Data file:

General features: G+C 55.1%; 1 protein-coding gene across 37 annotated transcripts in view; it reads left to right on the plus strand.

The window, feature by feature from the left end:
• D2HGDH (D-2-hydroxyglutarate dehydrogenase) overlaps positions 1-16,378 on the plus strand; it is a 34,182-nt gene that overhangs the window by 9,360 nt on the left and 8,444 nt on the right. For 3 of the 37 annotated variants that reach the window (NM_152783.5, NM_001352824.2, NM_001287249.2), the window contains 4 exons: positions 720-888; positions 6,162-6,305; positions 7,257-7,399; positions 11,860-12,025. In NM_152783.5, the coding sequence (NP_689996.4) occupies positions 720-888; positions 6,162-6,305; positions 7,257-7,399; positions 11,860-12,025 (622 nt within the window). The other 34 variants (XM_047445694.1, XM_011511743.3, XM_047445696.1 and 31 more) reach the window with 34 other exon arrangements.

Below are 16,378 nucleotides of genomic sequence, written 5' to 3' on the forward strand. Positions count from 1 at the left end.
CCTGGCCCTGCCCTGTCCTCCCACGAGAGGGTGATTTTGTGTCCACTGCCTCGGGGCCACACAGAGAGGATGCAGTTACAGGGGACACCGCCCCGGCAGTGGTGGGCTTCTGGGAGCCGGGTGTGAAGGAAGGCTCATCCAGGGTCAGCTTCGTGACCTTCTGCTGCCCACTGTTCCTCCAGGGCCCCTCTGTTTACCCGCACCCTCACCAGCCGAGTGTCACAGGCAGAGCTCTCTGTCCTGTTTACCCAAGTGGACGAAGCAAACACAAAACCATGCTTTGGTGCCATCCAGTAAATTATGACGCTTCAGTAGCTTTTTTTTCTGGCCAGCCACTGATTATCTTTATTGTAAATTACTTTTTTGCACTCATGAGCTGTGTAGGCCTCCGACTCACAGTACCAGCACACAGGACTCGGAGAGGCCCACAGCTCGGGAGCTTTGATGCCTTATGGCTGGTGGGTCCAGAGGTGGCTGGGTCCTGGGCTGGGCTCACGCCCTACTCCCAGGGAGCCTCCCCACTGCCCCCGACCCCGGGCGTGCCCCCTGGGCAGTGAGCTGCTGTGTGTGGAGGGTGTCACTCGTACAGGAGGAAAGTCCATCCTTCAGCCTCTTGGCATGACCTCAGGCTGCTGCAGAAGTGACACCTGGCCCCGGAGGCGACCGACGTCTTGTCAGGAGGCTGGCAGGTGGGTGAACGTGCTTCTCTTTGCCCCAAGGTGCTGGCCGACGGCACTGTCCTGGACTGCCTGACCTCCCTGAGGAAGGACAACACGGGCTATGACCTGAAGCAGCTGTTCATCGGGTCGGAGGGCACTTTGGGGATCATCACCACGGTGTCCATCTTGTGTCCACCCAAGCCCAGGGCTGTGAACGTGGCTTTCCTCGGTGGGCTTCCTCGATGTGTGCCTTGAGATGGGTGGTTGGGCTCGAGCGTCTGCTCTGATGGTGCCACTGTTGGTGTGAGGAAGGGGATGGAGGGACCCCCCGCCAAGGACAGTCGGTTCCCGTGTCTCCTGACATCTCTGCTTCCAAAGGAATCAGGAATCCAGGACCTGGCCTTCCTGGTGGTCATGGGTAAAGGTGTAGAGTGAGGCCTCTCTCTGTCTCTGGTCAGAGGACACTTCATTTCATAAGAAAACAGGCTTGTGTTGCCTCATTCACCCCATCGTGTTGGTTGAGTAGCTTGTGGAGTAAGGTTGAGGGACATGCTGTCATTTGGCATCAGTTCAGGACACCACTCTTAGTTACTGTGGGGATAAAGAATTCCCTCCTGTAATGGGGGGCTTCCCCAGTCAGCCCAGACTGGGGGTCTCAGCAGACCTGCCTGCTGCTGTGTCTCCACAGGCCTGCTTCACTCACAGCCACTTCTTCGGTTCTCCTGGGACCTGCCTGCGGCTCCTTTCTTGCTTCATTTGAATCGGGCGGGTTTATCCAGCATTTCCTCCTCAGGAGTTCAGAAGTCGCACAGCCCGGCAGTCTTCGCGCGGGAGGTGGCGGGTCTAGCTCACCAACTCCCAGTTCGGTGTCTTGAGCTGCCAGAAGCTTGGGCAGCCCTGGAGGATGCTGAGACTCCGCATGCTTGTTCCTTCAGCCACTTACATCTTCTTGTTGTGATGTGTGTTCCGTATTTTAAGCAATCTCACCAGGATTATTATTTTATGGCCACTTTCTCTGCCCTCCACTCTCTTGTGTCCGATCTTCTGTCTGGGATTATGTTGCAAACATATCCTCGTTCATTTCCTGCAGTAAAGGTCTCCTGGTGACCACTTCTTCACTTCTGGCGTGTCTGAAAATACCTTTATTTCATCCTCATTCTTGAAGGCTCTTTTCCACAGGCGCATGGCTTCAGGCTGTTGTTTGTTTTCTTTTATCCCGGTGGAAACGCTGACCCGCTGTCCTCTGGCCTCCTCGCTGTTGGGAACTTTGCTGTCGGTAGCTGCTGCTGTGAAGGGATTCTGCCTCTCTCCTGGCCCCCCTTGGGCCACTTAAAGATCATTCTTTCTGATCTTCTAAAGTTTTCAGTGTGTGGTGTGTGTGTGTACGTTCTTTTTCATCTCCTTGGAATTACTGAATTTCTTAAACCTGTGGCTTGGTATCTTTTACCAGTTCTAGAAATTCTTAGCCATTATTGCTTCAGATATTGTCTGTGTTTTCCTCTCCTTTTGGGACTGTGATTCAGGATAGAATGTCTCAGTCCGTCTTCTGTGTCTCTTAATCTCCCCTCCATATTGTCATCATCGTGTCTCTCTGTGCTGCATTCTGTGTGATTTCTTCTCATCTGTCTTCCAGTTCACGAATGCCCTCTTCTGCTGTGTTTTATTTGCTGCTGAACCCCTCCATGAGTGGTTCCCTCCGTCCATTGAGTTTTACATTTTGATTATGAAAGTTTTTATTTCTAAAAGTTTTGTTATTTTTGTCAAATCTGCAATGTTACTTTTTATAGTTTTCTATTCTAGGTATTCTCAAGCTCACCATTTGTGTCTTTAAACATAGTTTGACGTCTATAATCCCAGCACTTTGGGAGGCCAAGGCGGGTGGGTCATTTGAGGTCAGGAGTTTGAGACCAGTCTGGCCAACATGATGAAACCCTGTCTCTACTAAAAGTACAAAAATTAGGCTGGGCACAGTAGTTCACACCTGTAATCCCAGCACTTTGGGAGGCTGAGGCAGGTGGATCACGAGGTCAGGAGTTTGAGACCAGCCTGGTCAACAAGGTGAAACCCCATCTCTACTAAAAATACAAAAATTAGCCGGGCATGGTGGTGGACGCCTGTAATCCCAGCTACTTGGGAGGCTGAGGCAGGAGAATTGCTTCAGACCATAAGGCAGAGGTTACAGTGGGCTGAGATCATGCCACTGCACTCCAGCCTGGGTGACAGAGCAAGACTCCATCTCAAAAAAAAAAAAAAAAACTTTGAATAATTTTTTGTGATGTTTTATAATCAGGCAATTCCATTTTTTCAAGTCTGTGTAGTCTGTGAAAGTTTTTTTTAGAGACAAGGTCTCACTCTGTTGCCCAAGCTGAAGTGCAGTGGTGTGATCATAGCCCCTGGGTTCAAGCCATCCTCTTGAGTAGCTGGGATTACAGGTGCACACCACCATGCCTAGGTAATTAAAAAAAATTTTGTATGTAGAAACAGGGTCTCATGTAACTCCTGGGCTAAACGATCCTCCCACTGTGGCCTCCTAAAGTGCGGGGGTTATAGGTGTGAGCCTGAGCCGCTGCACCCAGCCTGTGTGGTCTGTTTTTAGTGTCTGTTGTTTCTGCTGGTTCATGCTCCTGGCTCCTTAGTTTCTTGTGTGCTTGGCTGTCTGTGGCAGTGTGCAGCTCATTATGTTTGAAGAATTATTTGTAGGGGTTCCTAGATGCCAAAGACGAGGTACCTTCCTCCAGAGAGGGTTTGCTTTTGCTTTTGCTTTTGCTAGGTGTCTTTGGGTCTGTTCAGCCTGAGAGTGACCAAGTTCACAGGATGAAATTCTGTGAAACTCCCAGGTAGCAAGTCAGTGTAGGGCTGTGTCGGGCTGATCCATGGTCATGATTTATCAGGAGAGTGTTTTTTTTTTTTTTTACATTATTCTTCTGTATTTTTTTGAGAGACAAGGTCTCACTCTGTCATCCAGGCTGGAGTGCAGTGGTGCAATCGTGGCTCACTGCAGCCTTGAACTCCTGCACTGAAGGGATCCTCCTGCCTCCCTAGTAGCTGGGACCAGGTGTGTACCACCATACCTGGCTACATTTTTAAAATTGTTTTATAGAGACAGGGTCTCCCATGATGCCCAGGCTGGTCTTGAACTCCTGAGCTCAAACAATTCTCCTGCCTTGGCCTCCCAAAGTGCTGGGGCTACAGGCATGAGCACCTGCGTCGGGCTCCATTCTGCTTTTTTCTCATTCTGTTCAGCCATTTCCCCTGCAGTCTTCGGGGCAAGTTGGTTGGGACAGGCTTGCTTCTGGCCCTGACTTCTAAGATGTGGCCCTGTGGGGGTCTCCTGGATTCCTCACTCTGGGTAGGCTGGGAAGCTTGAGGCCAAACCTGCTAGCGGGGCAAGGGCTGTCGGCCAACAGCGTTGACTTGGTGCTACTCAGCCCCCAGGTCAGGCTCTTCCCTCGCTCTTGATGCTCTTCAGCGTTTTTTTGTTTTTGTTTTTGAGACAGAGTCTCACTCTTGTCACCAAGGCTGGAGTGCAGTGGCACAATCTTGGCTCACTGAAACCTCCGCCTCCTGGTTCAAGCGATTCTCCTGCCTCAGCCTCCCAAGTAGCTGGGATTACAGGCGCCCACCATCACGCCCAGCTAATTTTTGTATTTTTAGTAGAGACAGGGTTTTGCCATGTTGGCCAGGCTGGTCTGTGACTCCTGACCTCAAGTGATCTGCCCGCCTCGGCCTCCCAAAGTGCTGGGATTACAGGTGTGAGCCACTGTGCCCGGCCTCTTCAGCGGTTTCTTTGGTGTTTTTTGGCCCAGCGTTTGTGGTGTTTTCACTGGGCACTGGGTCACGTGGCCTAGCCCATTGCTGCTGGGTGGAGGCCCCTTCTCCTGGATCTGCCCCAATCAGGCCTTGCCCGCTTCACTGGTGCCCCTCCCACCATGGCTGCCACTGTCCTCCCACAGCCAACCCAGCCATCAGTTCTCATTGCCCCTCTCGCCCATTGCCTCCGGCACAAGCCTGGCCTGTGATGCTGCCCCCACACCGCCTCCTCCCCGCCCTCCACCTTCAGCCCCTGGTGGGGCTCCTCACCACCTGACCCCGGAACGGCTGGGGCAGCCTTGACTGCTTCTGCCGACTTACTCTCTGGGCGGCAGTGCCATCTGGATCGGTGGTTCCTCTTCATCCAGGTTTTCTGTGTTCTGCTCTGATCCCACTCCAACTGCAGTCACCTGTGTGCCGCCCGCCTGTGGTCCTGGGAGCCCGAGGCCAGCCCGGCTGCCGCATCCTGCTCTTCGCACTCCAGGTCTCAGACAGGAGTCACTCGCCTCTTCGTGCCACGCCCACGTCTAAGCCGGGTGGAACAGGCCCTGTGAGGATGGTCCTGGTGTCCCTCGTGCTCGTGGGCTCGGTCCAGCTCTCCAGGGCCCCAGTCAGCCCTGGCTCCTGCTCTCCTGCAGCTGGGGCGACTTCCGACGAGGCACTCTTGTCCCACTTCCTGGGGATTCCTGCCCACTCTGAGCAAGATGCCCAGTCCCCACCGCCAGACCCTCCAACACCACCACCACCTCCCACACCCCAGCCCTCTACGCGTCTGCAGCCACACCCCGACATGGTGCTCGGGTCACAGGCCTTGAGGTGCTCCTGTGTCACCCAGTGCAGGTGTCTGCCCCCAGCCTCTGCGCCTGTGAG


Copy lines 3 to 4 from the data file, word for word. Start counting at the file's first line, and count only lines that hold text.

• D2HGDH (D-2-hydroxyglutarate dehydrogenase) overlaps positions 1-16,378 on the plus strand; it is a 34,182-nt gene that overhangs the window by 9,360 nt on the left and 8,444 nt on the right. For 3 of the 37 annotated variants that reach the window (NM_152783.5, NM_001352824.2, NM_001287249.2), the window contains 4 exons: positions 720-888; positions 6,162-6,305; positions 7,257-7,399; positions 11,860-12,025. In NM_152783.5, the coding sequence (NP_689996.4) occupies positions 720-888; positions 6,162-6,305; positions 7,257-7,399; positions 11,860-12,025 (622 nt within the window). The other 34 variants (XM_047445694.1, XM_011511743.3, XM_047445696.1 and 31 more) reach the window with 34 other exon arrangements.

Below are 16,378 nucleotides of genomic sequence, written 5' to 3' on the forward strand. Positions count from 1 at the left end.